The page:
But while conceding now that the jury instruction it sought and won in this case was wrong, the government also insists that the error isn't consequential enough to worry over. The government points to the fact that Mr. Makkar didn't object to the instruction at trial. And the government reminds us that, in these circumstances, we apply the plain error standard of review. Under that standard, before reversing we must be persuaded that (1) the district court erred; (2) the error was plain; (3) the error affected a defendant's substantial rights; and (4) the error seriously affected the fairness, integrity, or public reputation of a judicial proceeding. United States v. Olano, 507 U.S. 725, 732, 113 S.Ct. 1770, 123 L.Ed.2d 508 (1993). The government accepts that the first element—error—is present in this case, but pitches an avid battle on the second, insisting that the instructional error here can't fairly be described as plain. By way of support it points us to United States v. Turcotte, 405 F.3d 515 (7th Cir.2005)—a decision that arguably once endorsed the government's inferential instruction. From the fact that another court once committed the same error it did in this case, the government asks us to reason, the error it invited doesn't qualify as a plain one.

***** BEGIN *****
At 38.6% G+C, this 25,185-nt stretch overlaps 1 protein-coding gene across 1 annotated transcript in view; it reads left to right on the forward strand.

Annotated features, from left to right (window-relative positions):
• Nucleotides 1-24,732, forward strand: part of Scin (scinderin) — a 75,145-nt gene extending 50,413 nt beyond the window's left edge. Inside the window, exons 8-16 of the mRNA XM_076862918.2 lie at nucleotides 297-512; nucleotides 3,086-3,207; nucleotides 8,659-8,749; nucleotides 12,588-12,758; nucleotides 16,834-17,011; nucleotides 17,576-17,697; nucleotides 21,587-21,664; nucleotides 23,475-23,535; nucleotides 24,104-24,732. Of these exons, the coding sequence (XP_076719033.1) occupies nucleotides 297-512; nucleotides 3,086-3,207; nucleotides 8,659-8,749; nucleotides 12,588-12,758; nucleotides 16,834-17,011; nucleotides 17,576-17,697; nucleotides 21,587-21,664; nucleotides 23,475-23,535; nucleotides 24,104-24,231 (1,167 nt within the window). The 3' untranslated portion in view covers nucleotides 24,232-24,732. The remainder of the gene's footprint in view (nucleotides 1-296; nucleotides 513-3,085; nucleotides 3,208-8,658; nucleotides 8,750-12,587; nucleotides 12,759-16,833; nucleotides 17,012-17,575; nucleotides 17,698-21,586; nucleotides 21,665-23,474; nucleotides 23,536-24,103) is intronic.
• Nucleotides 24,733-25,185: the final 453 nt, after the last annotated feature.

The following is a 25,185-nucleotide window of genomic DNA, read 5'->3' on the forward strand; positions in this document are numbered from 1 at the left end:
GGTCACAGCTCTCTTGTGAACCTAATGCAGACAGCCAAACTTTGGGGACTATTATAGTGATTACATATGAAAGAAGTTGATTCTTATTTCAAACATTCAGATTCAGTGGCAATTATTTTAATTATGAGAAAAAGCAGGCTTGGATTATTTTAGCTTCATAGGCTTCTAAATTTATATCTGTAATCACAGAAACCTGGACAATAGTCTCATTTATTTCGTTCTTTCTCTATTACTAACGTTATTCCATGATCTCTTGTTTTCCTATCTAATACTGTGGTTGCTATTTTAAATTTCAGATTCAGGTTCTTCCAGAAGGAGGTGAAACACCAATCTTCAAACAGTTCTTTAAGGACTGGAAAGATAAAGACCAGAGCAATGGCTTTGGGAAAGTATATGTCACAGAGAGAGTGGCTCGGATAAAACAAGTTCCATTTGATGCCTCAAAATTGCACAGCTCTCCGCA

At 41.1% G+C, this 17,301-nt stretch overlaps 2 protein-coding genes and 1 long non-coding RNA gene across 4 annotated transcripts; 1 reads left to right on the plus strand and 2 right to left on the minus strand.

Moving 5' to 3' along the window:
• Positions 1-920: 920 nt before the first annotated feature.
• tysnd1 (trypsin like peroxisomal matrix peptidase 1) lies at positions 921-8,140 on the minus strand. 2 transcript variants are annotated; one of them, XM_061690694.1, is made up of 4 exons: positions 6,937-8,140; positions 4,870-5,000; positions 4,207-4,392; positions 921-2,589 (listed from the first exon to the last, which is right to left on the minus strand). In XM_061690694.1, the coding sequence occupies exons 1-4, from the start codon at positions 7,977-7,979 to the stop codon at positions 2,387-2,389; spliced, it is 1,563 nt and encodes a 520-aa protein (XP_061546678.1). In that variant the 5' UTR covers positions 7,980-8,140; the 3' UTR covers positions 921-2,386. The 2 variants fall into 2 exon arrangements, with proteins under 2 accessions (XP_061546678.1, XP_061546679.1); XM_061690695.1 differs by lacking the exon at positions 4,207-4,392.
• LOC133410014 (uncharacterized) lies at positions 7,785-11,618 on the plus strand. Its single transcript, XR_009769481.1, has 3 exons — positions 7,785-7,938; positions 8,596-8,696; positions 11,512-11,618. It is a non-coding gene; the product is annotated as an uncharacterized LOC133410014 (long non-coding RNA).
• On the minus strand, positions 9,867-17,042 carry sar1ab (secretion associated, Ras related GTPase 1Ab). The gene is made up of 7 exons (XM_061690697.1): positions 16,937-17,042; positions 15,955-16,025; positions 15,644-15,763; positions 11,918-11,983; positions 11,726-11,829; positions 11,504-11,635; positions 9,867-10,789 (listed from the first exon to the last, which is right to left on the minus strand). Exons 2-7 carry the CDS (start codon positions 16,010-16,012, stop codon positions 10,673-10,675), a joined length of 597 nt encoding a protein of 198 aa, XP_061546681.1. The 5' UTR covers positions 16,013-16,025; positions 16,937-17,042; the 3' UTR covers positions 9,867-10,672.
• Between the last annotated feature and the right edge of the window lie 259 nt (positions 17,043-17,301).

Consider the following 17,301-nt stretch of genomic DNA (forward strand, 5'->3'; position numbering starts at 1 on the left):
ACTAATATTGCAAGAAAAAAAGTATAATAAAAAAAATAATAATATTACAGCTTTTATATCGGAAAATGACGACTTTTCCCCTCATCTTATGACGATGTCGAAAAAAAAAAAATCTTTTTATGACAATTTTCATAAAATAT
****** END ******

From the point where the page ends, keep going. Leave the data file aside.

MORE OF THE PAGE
This argument depends on a hasty generalization of its own. The fact other circuits have committed an error can supply “strong evidence” that it doesn't qualify as a “plain” one. United States v. Story, 635 F.3d 1241, 1248 (10th Cir.2011). But another circuit's commission of an error doesn't necessarily and always “control” the plain error inquiry. United States v. Ahidley, 486 F.3d 1184, 1193 n. 7 (10th Cir.2007); see also United States v. Overholt, 307 F.3d 1231, 1256 (10th Cir.2002). The fact that able judges elsewhere once committed an error may go some way toward showing it isn't plain, but it doesn't always and necessarily prove the point as the government seems to suppose. Neither could it sensibly do so. After all, to err is human—and to plainly err is too. Despite our aspirations (and maybe sometimes our pretenses) we judges can hardly claim to escape that fact of life. Certainly far greater minds than ours haven't managed to evade its grasp. See, e.g., Atom Energy Hope Is Spiked by Einstein, Pittsburgh Post–Gazette, Dec. 29, 1934, at 13 (“The idea that man might some day utilize the atom's energy brought the only emphatic denial from [Einstein].”); Lord May, Royal Society Anniversary Address, Dec. 2003, quoting Lord Kelvin (1895), (“Heavier than air flying machines are not possible.”).